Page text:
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1.Mathematical principles of symmetry, overall same proportion(golden ratio) and harmony, just like nature planned for the human body, used in the construction of Greek and Roman theatres and amphitheatres (by Marcus Vitruvius Pollio)     

-From Marcus Vitruvius Pollio (ca. 70-ca. 25 BC), being a Roman architect and encyclopedist, who wrote approximately 10 books discussing such subjects as acoustics and astronomy, we can learn from his 'On Architecture' what mathematical based architectural principles  were the chief reference for the engineers from Greek and Roman theatres.
The importance of proportion (the golden ratio : (1 + sqrt(5))/2, the same proportion nature planned between the parts of the human body)  symmetry and balance and harmony is quoted in many chapters of this book. They were needed if a beautiful, solid and safe constuction had to be built.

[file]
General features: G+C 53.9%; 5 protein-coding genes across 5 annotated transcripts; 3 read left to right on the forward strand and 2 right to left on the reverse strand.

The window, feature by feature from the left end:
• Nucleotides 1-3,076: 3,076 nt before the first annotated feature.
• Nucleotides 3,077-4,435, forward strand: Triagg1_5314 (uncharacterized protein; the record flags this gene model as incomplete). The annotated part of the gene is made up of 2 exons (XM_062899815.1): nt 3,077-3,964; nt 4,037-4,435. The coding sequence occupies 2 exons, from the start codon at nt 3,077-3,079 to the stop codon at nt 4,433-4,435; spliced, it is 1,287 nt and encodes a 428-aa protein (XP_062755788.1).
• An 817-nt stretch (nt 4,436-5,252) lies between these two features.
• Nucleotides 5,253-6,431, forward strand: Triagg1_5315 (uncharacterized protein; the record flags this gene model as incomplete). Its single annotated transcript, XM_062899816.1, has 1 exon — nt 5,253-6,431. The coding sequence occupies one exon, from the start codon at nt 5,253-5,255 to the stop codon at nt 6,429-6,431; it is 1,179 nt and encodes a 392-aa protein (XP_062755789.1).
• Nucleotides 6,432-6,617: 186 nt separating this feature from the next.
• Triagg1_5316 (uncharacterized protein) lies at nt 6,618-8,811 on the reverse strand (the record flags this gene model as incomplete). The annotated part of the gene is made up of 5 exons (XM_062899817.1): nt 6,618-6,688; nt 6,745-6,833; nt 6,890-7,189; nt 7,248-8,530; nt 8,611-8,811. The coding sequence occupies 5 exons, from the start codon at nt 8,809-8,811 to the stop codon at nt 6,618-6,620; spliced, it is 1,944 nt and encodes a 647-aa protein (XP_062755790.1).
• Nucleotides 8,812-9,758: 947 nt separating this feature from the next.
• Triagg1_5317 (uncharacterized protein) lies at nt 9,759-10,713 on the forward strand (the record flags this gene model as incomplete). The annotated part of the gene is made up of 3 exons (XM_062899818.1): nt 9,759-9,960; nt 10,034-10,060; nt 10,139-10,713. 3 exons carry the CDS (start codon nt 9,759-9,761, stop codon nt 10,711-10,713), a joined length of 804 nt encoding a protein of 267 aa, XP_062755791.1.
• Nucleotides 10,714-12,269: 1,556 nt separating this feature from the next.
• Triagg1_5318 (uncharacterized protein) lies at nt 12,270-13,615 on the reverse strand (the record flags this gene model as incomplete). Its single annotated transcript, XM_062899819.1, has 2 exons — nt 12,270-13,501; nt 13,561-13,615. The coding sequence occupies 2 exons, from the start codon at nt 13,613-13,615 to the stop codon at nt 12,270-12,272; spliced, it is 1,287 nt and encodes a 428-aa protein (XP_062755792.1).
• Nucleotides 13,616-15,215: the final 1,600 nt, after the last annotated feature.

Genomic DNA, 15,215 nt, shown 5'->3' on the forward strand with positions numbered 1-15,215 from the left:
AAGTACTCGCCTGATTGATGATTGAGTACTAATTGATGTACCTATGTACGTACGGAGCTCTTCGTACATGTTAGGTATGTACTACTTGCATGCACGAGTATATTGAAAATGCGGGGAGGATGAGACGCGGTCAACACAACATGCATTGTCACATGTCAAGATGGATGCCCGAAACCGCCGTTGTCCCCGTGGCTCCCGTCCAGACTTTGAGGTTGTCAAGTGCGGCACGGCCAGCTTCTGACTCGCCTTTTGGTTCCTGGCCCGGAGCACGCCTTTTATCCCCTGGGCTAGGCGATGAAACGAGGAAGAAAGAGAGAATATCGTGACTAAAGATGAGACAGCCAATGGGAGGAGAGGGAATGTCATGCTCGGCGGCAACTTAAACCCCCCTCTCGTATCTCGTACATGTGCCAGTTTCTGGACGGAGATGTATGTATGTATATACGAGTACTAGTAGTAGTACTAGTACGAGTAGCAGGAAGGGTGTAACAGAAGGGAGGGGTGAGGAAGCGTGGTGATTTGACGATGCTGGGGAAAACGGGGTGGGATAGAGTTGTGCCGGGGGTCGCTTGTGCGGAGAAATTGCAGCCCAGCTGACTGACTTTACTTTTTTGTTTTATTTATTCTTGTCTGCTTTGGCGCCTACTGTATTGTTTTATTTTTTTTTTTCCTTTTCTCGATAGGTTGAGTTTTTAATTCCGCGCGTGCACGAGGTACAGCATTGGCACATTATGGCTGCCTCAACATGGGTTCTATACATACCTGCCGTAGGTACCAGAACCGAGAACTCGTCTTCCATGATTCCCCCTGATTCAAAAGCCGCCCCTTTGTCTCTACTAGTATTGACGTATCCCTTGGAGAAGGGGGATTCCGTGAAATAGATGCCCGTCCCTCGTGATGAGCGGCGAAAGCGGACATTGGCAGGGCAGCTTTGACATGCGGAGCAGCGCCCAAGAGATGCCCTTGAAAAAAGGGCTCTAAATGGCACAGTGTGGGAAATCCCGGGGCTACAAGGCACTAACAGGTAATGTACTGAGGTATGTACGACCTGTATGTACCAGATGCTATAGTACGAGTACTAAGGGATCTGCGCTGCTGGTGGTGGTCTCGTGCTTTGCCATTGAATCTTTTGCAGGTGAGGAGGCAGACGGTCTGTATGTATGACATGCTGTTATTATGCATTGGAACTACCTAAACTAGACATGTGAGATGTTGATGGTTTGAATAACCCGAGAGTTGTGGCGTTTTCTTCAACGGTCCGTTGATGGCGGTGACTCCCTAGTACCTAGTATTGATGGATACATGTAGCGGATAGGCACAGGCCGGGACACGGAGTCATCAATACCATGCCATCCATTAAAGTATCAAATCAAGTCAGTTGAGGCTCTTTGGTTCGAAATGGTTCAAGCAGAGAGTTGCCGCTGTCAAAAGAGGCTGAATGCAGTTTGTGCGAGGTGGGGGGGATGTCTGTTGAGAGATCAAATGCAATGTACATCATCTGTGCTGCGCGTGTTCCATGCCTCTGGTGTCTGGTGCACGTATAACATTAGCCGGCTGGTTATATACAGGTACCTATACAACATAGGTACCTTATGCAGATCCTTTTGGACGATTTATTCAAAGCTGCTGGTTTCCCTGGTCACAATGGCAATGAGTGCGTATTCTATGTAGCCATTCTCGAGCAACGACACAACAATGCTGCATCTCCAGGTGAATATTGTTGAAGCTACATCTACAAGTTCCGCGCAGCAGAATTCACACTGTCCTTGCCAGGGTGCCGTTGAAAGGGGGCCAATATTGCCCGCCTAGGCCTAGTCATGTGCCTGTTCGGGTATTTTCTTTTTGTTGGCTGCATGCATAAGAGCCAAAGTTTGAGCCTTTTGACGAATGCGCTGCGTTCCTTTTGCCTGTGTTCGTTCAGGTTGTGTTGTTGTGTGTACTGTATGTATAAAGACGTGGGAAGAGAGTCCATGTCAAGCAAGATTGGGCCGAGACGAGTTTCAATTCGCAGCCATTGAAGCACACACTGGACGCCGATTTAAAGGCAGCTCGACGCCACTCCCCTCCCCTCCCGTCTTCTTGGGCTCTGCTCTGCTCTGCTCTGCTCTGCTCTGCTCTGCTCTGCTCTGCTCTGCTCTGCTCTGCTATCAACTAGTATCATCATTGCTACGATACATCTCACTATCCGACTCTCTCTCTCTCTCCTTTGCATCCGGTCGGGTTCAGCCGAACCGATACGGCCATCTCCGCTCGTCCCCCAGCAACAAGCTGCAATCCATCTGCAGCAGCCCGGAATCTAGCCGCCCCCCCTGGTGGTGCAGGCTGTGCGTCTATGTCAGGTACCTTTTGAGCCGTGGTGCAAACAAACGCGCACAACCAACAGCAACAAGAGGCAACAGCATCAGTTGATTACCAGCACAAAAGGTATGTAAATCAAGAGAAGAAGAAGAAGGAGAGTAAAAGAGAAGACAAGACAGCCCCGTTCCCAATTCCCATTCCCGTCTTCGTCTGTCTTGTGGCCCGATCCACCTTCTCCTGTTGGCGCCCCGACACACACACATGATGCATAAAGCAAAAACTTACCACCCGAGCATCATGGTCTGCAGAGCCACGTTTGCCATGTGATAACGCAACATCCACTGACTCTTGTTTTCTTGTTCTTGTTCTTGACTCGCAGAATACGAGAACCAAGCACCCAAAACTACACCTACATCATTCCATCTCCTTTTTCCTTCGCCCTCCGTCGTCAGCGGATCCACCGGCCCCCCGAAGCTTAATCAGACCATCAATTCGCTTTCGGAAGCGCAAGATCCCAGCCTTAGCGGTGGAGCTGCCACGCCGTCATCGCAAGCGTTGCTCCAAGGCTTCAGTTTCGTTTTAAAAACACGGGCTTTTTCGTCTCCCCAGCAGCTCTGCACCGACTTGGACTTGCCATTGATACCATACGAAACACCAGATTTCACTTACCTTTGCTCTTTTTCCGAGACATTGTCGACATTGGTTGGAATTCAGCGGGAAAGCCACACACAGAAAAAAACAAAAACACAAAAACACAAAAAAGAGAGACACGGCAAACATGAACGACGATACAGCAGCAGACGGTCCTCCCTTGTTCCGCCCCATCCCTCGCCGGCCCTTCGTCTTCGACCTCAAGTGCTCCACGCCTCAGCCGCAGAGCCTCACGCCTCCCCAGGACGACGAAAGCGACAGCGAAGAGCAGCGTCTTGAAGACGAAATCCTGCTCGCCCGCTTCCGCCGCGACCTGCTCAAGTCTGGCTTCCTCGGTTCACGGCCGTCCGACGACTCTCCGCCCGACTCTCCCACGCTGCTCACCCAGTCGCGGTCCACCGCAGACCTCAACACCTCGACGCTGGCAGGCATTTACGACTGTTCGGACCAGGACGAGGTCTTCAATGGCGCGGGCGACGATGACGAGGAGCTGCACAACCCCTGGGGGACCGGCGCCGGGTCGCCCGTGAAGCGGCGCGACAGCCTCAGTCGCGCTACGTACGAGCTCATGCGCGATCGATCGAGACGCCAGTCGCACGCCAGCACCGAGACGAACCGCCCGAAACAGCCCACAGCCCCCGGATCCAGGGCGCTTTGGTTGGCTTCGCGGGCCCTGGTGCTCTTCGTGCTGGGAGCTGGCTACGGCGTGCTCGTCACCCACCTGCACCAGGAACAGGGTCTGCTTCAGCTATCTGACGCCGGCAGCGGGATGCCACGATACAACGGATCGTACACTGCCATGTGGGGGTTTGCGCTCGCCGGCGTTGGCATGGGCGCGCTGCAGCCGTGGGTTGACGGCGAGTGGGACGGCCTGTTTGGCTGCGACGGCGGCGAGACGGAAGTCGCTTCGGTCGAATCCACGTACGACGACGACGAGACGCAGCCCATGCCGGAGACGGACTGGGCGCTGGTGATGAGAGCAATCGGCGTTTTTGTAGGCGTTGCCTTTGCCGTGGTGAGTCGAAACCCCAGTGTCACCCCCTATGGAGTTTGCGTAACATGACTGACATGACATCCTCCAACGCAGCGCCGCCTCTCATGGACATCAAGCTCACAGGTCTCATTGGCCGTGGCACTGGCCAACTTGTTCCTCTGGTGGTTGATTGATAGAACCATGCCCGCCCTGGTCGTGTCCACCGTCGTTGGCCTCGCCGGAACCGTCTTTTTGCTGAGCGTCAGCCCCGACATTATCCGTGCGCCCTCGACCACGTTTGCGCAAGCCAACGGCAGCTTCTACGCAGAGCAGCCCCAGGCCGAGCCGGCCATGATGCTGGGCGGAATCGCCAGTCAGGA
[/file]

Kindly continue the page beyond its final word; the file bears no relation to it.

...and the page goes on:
-In the 'On Architecture' we can read in book :
I, ch 1 (8) : " A man must know music that he may have acquired the acoustic and mathematical relations and be able to carry out rightly the adjustments of balistae, catapultae and scorpiones. (9) In theatres, also , are copper vessels and these are placed in chambers under the rows of seats in accordance with mathematical reckoning...The Greeks call them echeia. The differences of the sounds which arise are combined into musical symphonies or concords : the circle of the seats being divided into fourths and fifths and the octave.. Hence , if the delivery of the actor from the stage is adapted to these contrivances, when it reaches them, it becomes fuller, and reaches the audience with a richer and sweeter note."